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The Golden Anatomy Lesson

Not on view

The Golden Anatomy Lesson

Artist: Jack Levine (American, 1915 - 2010)

Date: 1952
Medium: Oil on canvas
Overall: 42 x 48in. (106.7 x 121.9cm)
Signed: Lower left: 'Levine'
Credit Line: Museum Purchase
Object number: 52.16
Label Text
Jack Levine painted The Golden Anatomy Lesson shortly after he returned to the United States from an extended stay in Europe. A satirist, Levine uses a variety of symbols to illustrate his view of post-World War II American imperialism. He situated the scene in the Pantheon, for example, to associate the activity with that of the Roman Empire. At center he placed then-president Harry S Truman, who wears a golden helmet (based on the figure from a painting that was at one time believed to have been by Rembrandt) and places his hand on the globe. It was Levine's opinion that Truman, his cabinet, and emerging multi-national corporations were carving up the world for their own interests of power and money.


Text Entries

The Golden Anatomy Lesson was painted in 1952, shortly after Jack Levine’s return from his second Guggenheim-sponsored trip to Europe. After his first sojourn, he had come back charmed enough with some Cubist ideas to experiment with colors and the flattening of the picture plane. His second exposure to the old masters as seen in Europe, particularly Caravaggio and Rembrandt, convinced him, however, that for him the most fascinating challenge was to follow in their footsteps and to paint volumes in light and shade.

Jack Levine grew up in Boston, where he early experienced disillusionment with the segment of society that set and maintained its rules. The disdain he developed for police, politicians, and businessmen as a result of their wheeling and dealing has really never left him. Nevertheless, on the way to maturity he found ample opportunities to grow and assert himself in his chosen field.

In 1952, Harry S. Truman was President of the United States and as such was not a favorite of Levine’s. The artist was well aware of the 1945 Potsdam Conference, attended by Truman, where the principal Allies of World War II met to implement the agreements that had been reached at Yalta, agreements that later failed because of disagreements between the Soviet Union and the Western Powers.

In The Golden Anatomy Lesson we see four figures gathered around a globe in a setting reminiscent of the Pantheon in Rome, resulting in an aura of grandeur. The artist kept his colors somewhat subdued, deep tones of gray, brown, gold, and green, in order to enhance the sculptural fullness of the characters. Certain Cubist elements remain from Levine’s earlier experimentation, such as in the highlights employed to facet the picture surface. The figures obliterate the middle ground, accentuating the recession of the distant coffered ceiling and pedimented niches.

As artists through the ages have turned to the giants of the past for their inspiration, so we see Levine turning to his idol, Rembrandt, in the title’s allusion to The Anatomy Lesson of Professor Nicolaes Tulp (Mauritshuis, The Hague), and in the golden helmet as part of his iconography. But the characters are contemporary, and it is not flesh but the world that concerns them. President Truman, helmeted, occupies the center and reaches out to touch the globe. Hovering near him is James Forrestal, Secretary of Defense from 1947 to 1949 and, before that, Secretary of the Navy under President Roosevelt. To the left is Henry Wallace, Secretary of Commerce from 1945 to 1946, and at the right is a character from Levine’s imagination, who, with but minor variations, has played an important role in several of his major works. The cravat, boutonniere, and flashy finger ring are the attributes of a dishonest businessman or politician in Levine’s repertoire of characters.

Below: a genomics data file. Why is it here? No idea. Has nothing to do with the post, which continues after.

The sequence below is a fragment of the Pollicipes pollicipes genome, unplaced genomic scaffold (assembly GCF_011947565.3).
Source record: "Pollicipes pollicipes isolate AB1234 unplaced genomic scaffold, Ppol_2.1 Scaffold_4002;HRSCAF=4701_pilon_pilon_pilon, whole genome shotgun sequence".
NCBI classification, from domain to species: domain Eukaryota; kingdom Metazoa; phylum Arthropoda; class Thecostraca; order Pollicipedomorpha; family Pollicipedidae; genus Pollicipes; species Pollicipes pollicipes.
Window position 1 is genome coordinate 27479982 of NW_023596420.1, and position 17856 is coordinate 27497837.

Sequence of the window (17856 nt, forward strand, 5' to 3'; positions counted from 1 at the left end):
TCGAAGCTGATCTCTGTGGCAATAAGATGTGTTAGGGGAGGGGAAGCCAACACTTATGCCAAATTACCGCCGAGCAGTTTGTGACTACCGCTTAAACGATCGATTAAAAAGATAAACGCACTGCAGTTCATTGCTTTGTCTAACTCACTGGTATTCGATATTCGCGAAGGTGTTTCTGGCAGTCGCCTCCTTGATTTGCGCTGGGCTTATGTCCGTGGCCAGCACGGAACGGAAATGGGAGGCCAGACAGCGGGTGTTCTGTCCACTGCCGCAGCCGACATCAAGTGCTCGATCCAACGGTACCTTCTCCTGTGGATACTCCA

When questioned about the content of this painting, Levine ventured: “I think I had some dim idea that the American ruling class was conquering the world and dividing it up.”(1) Hence Truman is presented as a Midas-like American imperialist. One must, however, not take these thoughts too seriously. Levine is foremost interested in the art of painting. The subject matter is a device around which the artist has organized his masterful brushwork, layering of paints and glazes, and balanced his colors, opaque and translucent. (Here he experimented with adding wax to the oil paint in order to increase its permanence.) Known for his satire, which by no means is the total extent of his focus, Levine amuses himself in the loneliness of his studio with the content of his paintings. He would be bored were he to turn to total abstraction.

With renewed interest in the technique of the old masters, particularly in Europe, where some of the young artists are trying to emulate their skills, the thought that Levine may one day be considered a forerunner of this new breed is intriguing; that, to Jack Levine, would indeed be sweet irony, having suffered neglect in the heyday of abstraction and disregard for traditional artistic skills.


1. Kenneth W. Prescott, Jack Levine, Retrospective Exhibition: Paintings, Drawings, Graphics, exhibition catalog (New York: The Jewish Museum, 1978), p. 17.

Presumed copyright: the artist or the artist's representative/heir(s).